But when Virginia thought about Martin happily arguing with students, he didn't seem quite so far away, so she cut herself some slack. She had been as good as any man at her job and had nothing for which she needed to apologize. And so she thought whatever politically incorrect thoughts popped into her head about her husband and savored them. Once he was gone, the thought of teaching exhausted her, as much of a sad surprise to her as it was to her dean.
Virginia had been at loose ends since her husband died in a car accident and Suzanna and Erinn, her two girls, had grown and moved to big cities. The sting of irony was certainly not lost on her that she and Martin, who were both born and raised in cosmopolitan eastern cities, had decided to raise their daughters in bucolic Napa Valley, only to have both girls at one time or another pronounce the area boring. Virginia declared she would move to New York, where her husband and she and Erinn, when she was small, had spent a few very happy years. Her girls, both living in Los Angeles by this time, were shocked by the news. Virginia's goal was to shake things up, and her daughters' reactions just added a little extra zing to the entire idea.
When she first moved east, Virginia filled her days with museums and theater and other Manhattan-centric activities. She tried all the Chinese restaurants, bagel shops, delis, cafÃ©s, and cupcakeries in her neighborhood. Just being new to the city kept the pain of widowhood at arm's length for several months. But pain did show up. Sitting on a park bench, right in the middle of a fresh H&H bagel, the understanding that Martin was dead finally hit. Really hit. It felt as if she had just been acting the part of the devoted widow and now, in a flash, she was living it. She started to choke on the bagel and was grateful that she managed to swallow the dough before attracting attention to herself. How would she explain that she'd just realized her husband was dead, when his death certificate was already eight months old? Virginia closed her eyes, hoping her reality might somehow change. She was retired. She was three thousand miles from her daughters, and she was, at least for the time being, a New Yorker. It took a while before she could bring herself to open her eyes.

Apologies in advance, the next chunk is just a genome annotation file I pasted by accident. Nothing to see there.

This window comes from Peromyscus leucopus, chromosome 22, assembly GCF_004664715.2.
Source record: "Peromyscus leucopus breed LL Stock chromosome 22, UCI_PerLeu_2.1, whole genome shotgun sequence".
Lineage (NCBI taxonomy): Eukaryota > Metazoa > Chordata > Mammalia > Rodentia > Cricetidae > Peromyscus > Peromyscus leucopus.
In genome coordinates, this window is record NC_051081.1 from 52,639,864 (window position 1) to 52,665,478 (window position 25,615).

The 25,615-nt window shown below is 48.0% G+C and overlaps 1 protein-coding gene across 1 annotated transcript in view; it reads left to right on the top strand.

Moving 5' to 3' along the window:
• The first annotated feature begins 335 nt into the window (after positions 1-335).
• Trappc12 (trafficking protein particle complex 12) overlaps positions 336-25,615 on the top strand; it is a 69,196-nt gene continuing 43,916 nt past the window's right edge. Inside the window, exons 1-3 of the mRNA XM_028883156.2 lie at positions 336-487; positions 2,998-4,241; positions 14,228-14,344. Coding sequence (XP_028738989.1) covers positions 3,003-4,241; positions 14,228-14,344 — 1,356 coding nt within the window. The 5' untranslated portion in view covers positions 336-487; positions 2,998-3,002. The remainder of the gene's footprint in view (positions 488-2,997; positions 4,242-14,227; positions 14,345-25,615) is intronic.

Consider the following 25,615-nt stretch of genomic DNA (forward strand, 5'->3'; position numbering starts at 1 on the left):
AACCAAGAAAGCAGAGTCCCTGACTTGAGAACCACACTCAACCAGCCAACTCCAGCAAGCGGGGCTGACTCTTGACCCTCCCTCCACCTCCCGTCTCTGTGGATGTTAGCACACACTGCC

After the bagel incident, Virginia's love affair with the city started to wilt. She tried to keep herself distracted. On her daughter Erinn's advice she joined a book club and on her daughter Suzanna's advice she joined a knitting group. On her own she took up mosaics; she found an old table on the corner and lugged it into her apartment. She had to admit, she had done a pretty good job creating a blazing red, orange, and yellow sunburst, which she realized, after she had finished it, had nothing in common with any other furniture in her apartment. She looked for other things to divert her and now had Mongolian clay pot cooking lessons, jewelry-making, and stained-glass classes under her belt. But nothing brought her any joy. She couldn't admit it to anyone but she felt trapped and bored by everything.